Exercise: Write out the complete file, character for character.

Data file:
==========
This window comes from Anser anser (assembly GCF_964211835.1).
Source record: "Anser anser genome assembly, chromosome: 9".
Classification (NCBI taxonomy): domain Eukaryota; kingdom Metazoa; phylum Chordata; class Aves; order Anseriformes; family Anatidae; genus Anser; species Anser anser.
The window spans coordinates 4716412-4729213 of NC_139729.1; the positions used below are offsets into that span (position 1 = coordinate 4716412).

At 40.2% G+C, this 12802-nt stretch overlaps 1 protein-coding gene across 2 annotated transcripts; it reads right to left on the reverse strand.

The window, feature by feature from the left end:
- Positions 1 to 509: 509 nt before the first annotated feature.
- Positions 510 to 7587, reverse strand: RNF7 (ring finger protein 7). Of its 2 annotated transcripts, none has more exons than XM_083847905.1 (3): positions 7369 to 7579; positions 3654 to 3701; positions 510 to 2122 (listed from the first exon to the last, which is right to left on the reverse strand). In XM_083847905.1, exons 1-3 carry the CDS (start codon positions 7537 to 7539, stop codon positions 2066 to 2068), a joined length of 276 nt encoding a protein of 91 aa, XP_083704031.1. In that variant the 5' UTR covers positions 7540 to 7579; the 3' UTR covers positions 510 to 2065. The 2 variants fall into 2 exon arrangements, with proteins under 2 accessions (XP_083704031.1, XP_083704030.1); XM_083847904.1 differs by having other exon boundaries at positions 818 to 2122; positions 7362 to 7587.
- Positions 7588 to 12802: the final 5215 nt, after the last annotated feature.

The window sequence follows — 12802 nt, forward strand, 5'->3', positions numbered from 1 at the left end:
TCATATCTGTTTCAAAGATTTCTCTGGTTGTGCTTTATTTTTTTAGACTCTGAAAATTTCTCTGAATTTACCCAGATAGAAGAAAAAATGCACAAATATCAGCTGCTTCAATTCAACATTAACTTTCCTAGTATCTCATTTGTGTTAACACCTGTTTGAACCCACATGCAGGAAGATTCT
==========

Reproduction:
This window comes from Anser anser (assembly GCF_964211835.1).
Source record: "Anser anser genome assembly, chromosome: 9".
Classification (NCBI taxonomy): domain Eukaryota; kingdom Metazoa; phylum Chordata; class Aves; order Anseriformes; family Anatidae; genus Anser; species Anser anser.
The window spans coordinates 4716412-4729213 of NC_139729.1; the positions used below are offsets into that span (position 1 = coordinate 4716412).

At 40.2% G+C, this 12802-nt stretch overlaps 1 protein-coding gene across 2 annotated transcripts; it reads right to left on the reverse strand.

The window, feature by feature from the left end:
- Positions 1 to 509: 509 nt before the first annotated feature.
- Positions 510 to 7587, reverse strand: RNF7 (ring finger protein 7). Of its 2 annotated transcripts, none has more exons than XM_083847905.1 (3): positions 7369 to 7579; positions 3654 to 3701; positions 510 to 2122 (listed from the first exon to the last, which is right to left on the reverse strand). In XM_083847905.1, exons 1-3 carry the CDS (start codon positions 7537 to 7539, stop codon positions 2066 to 2068), a joined length of 276 nt encoding a protein of 91 aa, XP_083704031.1. In that variant the 5' UTR covers positions 7540 to 7579; the 3' UTR covers positions 510 to 2065. The 2 variants fall into 2 exon arrangements, with proteins under 2 accessions (XP_083704031.1, XP_083704030.1); XM_083847904.1 differs by having other exon boundaries at positions 818 to 2122; positions 7362 to 7587.
- Positions 7588 to 12802: the final 5215 nt, after the last annotated feature.

The window sequence follows — 12802 nt, forward strand, 5'->3', positions numbered from 1 at the left end:
TCATATCTGTTTCAAAGATTTCTCTGGTTGTGCTTTATTTTTTTAGACTCTGAAAATTTCTCTGAATTTACCCAGATAGAAGAAAAAATGCACAAATATCAGCTGCTTCAATTCAACATTAACTTTCCTAGTATCTCATTTGTGTTAACACCTGTTTGAACCCACATGCAGGAAGATTCT